Acrocorinthus

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Acrocorinthus

(ăk'rōkərĭn`thəs), acropolis, or citadel, of CorinthCorinth
or Kórinthos
, city (1991 pop. 27,412), capital of Corinth prefecture, S Greece, in the NE Peloponnesus, on the Gulf of Corinth. It is a port and major transportation center trading in olives, tobacco, raisins, and wine.
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, overlooking the ancient city. Some ruins of the acropolis remain. The Acrocorinthus was the site of a temple of Aphrodite. It was strongly fortified in the Middle Ages. Below gushed the fountain of Pirene, from which, in legend, PegasusPegasus,
in Greek mythology, winged horse that carries the thunderbolt of Zeus. He sprang full-grown from the neck of the dying Gorgon Medusa. With a slash of his hoof, he created the Hippocrene, a sacred spring of the Muses on Mt. Helicon.
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 was drinking when captured by Bellerophon.
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References in periodicals archive ?
The small Corinthian temple to Aphrodite of the first century was situated on the Acrocorinth, which is the highest point in the city, indicating importance.
Called holy ([TEXT NOT REPRODUCIBLE IN ASCII], semnos) in Euripedes' Medea (8), the fountain gained its reputation as a special place through myths involving the winged horse, Pegasus According to Strabo, the Peirene was connected via underground tunnels to a smaller fountain on the Acrocorinth, and Pegasus's hoof striking the ground on the Acrocorinth started the flow of both (Strabo, Geography 8.
The series publishes the results of the excavations made by the American School of Classical Studies in the Sanctuary of Demeter and Kore on Acrocorinth from 1961-1975.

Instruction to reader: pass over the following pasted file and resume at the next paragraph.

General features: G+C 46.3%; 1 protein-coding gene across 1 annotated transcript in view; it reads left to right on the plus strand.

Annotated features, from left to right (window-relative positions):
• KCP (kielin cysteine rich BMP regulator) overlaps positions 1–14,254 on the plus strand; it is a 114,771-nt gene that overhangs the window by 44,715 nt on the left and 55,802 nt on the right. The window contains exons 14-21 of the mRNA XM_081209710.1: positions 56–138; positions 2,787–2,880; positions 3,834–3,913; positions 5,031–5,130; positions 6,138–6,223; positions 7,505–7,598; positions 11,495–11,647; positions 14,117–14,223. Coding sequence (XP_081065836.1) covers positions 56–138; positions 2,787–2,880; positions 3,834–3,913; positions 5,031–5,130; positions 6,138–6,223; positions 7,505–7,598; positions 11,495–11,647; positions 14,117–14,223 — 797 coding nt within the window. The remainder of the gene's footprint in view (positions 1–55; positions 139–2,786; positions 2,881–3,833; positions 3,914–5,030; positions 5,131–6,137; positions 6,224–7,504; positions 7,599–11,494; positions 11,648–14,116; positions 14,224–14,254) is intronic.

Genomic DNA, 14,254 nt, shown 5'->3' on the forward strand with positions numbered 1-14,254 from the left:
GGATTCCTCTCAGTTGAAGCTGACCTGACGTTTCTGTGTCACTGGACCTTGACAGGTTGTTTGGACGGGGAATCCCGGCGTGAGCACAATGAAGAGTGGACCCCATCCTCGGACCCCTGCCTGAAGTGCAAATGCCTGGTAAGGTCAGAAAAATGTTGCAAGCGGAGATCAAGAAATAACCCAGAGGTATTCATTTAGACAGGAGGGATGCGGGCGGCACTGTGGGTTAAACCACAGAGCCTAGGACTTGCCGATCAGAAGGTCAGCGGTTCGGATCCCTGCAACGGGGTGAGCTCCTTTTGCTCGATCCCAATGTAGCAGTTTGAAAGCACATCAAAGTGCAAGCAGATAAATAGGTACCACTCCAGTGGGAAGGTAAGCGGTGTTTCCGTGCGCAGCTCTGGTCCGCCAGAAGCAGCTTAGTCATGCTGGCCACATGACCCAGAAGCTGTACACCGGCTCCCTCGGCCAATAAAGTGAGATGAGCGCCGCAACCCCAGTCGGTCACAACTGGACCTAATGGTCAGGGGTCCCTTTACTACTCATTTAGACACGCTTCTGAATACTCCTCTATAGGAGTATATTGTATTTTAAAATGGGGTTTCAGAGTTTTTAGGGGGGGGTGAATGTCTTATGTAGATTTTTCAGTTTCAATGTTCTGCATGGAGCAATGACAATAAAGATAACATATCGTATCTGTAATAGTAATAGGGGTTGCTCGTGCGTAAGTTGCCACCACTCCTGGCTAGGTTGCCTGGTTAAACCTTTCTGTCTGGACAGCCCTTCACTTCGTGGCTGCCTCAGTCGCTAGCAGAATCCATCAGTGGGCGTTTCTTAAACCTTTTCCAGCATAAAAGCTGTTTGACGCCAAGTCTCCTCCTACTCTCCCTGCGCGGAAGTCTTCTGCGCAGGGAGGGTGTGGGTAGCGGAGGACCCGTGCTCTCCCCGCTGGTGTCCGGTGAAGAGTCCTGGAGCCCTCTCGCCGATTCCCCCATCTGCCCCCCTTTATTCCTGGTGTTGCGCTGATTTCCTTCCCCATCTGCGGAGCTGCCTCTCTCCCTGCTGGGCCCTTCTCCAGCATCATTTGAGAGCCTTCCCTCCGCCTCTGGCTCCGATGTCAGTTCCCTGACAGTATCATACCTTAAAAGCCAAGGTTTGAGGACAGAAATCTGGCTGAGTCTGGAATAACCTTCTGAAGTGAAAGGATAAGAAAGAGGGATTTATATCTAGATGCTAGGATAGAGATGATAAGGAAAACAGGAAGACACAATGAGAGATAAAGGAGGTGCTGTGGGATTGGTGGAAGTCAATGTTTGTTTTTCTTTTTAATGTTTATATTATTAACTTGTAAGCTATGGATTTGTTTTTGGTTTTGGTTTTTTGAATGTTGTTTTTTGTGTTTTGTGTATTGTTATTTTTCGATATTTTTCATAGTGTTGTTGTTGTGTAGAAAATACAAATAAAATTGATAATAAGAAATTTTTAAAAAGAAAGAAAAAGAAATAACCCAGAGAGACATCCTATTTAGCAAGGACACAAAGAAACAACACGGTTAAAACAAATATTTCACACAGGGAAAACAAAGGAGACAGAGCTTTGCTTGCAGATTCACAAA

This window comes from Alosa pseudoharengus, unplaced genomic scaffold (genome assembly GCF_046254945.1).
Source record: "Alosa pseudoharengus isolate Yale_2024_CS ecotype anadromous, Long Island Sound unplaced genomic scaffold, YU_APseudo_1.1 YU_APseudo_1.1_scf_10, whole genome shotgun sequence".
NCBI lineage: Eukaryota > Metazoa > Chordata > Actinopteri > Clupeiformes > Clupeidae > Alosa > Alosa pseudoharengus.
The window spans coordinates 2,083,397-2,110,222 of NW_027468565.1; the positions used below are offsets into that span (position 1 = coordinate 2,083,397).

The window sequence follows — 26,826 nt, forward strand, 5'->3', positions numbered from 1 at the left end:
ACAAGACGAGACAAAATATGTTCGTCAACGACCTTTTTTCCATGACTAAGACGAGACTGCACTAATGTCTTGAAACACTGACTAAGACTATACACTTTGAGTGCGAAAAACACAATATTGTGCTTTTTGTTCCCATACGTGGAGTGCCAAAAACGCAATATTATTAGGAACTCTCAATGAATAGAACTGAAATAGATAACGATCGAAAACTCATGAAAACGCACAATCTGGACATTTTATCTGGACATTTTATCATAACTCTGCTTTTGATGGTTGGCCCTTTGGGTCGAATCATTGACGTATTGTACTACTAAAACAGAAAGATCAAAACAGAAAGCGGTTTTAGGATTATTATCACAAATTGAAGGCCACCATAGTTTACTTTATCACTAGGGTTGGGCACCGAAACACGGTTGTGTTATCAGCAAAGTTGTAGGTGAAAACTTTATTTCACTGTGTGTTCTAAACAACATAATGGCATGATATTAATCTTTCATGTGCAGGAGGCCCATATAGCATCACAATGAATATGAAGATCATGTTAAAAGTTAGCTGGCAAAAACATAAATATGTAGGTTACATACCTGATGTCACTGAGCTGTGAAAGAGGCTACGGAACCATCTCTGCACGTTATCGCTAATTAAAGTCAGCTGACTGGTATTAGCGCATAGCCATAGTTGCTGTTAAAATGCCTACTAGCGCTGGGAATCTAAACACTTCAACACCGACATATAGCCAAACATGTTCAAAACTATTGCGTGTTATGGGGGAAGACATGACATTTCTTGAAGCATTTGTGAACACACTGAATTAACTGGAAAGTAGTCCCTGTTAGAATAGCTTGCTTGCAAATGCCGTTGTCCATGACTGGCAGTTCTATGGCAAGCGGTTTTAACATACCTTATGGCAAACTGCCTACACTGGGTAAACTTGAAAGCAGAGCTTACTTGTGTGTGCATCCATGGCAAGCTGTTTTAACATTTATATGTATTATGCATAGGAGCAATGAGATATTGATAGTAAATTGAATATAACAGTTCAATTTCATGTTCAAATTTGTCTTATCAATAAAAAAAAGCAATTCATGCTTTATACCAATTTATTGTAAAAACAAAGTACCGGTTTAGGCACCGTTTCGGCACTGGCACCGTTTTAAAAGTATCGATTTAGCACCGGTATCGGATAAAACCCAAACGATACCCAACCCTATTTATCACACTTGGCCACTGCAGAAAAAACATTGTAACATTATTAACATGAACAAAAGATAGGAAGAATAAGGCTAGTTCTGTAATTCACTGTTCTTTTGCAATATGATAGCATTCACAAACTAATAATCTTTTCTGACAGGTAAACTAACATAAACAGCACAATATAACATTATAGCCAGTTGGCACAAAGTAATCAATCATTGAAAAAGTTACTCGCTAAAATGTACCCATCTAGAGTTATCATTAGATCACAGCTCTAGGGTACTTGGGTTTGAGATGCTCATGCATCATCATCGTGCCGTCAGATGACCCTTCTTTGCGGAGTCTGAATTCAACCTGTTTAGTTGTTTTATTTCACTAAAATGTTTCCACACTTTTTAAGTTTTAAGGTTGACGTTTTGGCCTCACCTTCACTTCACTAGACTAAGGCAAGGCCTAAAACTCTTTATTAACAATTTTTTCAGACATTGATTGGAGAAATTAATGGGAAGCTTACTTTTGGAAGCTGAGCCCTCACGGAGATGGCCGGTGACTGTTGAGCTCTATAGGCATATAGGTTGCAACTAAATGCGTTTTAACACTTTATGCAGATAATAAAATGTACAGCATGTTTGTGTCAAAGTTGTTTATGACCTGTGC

Also excluded on grounds of uncertain deity was Acrocorinth, which Pausanias (Jones 1931: 258) attributed to the Titan Helios; its later dedication was to Aphrodite, but the female temple statue bore weapons more like those of Athena.
Such a cult would not be surprising as shrines dedicated to the pair have been identified across the Isthmus, from Acrocorinth in the west to the Rachi settlement and the Isthmian sanctuary in the east.
The ancient city of Corinth is spread out at the foot of the huge rock of Acrocorinth. Its ruins are largely Roman.
Dionysodorus and Thoenias as well as Pratinas of Phlius, Scirtus and Dionysus all seem to point to that corner of the Peloponnesus which lies west of Acrocorinth. The lower Asopus valley between Phlius and Sicyon was prominent in antiquity for its vineyards and for Dionysiac revelry.(8) I wonder if we should not apply there also for an author's name.
The Corinthians, with their imposing citadel of Acrocorinth, traditionally controlled the Isthmus, which runs from the city's western port of Lechaion to its eastern port at Kenchreai (Fig.
Oneion provide a natural defensive line from Kenchreai to Acrocorinth (Figs.
464, fabrics F and G) considered it a local fabric made from a mixture of clays found on the shoulder of Acrocorinth. Recently, George Viele identified some of the white inclusions as potassium feldspar, which originates in a volcanic environment, and suggested that Methana may be the closest potential source.
(90.) Corinth: Two graves within the mined tower on the west side of Acrocorinth (with Bologna- and Corinth-type buckles, respectively): Davidson 1937, pp.
the Corinthian [TEXT NOT REPRODUCIBLE IN ASCII.], in anger at Aratos, the general of the Achaian League and commander of the garrison on Acrocorinth: